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Discussion in 'Emergencies / Diseases / Injuries and Cures' started by chickieshealing, Jan 16, 2014.
Just checking...is this fowl pox? If so I'm supposed to get a Newcastle vaccine for them? Thanks!
Is that her comb? Could it be frostbite?
Fowl (avian) pox is usually small black lesions scattered on the comb and / or wattles. it can sometimes be hard to differentiate it from pecking.
That looks like it could be pox. Looks very similar to this hen:
This link show before and after treatment picture and explains how I treated her. She made a full recovery.
I would isolate her or him so that the pox or whatever disease doesn't spread to the other chickens. Here is some info about vaccines:
Looks a lot like fowl pox to me. There isn't much you can do to treat a bird with Fowl Pox-- it will go away on its own in a few weeks. However, to help the scabs/lesions go away you can dab idodine on them. Giving an antibiotic can also help prevent any secondary bacterial respiratory infections from developing.
Looks like fowl pox to me, though if it is cold where you are, it might be frostbite. There isn't really a treatment; just give supportive care, and possibly treat with an antibiotic to prevent secondary infections.
I'm in Thailand...so we have hot weather with tons of mosquitos. The mosquito bites are bad here and a lot of people get reactions to them...but I did not know they bite chickens. I don't see any black, but it is almost like a blister that sheds and its bloody underneath. I now have another one with it.
Well, reading about the vaccine, it looks like they will get it a little and then become immune. I'm wondering if they are already getting it from the mosquitos if I need the vaccine? If they are already exposed, do they just get it one time and then its over like chicken pox?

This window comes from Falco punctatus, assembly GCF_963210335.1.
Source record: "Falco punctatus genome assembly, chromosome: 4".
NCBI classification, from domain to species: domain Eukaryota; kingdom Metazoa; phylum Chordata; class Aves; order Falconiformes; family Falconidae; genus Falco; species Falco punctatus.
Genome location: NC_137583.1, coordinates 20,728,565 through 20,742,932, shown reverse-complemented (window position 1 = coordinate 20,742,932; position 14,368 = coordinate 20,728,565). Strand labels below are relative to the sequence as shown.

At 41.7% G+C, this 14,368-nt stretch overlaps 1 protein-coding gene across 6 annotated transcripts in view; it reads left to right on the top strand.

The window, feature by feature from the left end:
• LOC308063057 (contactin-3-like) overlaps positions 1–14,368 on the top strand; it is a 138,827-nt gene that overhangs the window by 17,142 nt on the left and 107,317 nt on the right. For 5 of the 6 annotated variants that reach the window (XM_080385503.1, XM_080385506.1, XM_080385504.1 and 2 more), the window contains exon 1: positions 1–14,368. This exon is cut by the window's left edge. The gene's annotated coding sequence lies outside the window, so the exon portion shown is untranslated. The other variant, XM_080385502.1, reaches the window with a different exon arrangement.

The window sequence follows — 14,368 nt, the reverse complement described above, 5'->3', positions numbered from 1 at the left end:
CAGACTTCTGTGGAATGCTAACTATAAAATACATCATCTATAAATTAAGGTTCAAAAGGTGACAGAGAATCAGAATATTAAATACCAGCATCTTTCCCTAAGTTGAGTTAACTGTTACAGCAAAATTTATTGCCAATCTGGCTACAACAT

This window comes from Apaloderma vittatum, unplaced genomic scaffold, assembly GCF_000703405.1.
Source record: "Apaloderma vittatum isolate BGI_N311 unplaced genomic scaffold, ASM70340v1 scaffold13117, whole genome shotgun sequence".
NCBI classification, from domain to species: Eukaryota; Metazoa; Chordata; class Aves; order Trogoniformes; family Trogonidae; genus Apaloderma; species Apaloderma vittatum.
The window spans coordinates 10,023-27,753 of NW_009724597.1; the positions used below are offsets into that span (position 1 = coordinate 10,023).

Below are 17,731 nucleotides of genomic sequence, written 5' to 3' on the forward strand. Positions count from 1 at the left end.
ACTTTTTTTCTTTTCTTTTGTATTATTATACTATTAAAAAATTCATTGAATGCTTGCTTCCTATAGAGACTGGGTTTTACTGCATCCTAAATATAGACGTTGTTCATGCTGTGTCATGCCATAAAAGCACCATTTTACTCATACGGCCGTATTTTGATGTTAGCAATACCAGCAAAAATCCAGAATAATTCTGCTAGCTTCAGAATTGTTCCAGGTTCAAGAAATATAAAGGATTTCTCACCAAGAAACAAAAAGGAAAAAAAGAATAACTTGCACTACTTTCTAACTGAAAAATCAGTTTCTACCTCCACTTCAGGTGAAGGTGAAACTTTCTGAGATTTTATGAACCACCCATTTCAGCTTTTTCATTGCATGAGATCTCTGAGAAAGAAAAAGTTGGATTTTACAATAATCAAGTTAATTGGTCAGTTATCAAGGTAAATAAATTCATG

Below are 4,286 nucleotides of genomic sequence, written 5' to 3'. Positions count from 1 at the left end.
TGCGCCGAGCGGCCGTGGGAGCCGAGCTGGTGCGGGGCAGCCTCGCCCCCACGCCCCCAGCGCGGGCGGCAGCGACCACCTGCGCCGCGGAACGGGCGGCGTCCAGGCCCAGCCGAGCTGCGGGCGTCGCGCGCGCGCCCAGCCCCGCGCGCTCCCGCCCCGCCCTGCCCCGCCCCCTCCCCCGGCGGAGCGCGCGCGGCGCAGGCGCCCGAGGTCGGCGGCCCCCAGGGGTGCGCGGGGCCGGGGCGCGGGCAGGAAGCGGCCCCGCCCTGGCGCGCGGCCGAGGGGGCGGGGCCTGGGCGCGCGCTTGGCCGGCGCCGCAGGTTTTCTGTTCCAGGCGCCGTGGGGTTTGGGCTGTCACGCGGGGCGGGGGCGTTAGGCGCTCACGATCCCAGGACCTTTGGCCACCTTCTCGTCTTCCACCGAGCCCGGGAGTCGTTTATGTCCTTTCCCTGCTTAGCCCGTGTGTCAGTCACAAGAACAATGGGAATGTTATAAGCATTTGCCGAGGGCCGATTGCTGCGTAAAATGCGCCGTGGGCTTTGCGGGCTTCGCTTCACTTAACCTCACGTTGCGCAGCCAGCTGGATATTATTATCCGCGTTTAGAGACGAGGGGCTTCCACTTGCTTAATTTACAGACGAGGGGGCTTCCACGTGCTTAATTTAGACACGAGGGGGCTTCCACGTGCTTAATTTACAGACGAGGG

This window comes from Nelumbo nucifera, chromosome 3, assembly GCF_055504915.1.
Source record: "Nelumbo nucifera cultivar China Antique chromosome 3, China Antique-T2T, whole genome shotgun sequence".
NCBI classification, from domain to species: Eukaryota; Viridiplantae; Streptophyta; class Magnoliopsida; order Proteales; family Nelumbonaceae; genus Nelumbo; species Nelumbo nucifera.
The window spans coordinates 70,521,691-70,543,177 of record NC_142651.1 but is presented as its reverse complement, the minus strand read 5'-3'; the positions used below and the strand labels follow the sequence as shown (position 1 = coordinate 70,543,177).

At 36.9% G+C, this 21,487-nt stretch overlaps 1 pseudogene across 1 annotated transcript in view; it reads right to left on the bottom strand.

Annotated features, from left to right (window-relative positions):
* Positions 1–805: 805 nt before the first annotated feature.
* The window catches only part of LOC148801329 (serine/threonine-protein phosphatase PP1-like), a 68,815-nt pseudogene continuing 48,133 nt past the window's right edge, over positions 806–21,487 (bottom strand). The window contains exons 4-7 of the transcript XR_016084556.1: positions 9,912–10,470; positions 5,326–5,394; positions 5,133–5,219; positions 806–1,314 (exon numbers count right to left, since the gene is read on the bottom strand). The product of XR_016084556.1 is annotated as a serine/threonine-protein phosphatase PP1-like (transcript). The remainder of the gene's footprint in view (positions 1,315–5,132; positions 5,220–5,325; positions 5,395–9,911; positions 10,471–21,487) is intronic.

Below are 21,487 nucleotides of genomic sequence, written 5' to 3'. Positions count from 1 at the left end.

Thanks for the tip on the antibiotic. I will definitely do that also.
Hi, I am in Thailand too... in Chiang Mai.
Yes, your chicken has fowl pox.
Don't do anything.... they will recover fine.
Don't use the vaccine. Waste of money.. as there are so many strains of the fowl pox around and the vaccine will only work for one.
So long as your birds are acting normally there will be no cause for concern.
You don't need to separate that chicken. They can't catch it from each other.... only the mosquitoes. If this disease is now in your area, then its a good bet most of your birds will have been bitten and got the virus already.
All my birds recovered 100 percent over a few weeks. The ones that got the most spots and looked the worst got better the fastest. Weird.
I just watch out that there are no scabs or spots on the eyelids, that might make the eye sore. Never happened. But if you do get that you will need to bath the eye to keep it open and clean.
When the mosquitoes get very bad, I throw an old mosquito net over the coop to keep them out. Works great.. but my neighbours this I am a crazy 'farang'.
Good luck with you birds....
Awesome, Thank you! I think I might have lost a bird to the wet version cuz she closed her eyes and died a few days later. I'm having a problem with all the sand and moisture too. I'm on Kho Khao Island in Takuapa, Phung-Nga in the South. I imported my birds from the USA and lost 7 to different causes I think. Everyone seems okay now, but we have this fowl pox breakout to top off the past 2 weeks of other deaths. What do you know about vaccines in the area, for say parasites, or the Newcastle is supposed to be good for things other than Newcastle? I came from very dry New Mexico, so we are in a whole different ball game here. Thanks, Erika (P.S.) Let me know about chicken events in Thailand...I want to buy, and also eventually sell my Polish chickens once I get our health conditions all squared away.
To answer one question I don't think was answered, yes, once they have had fowl pox, they are immune for life. For a straightforward case with no secondary infection, etc., it goes away rather suddenly in 3 weeks. My flock had it a few years ago and this is the way it worked here; fortunately, I didn't have a case of wet pox. I didn't isolate anyone, but then all or almost all of them had it.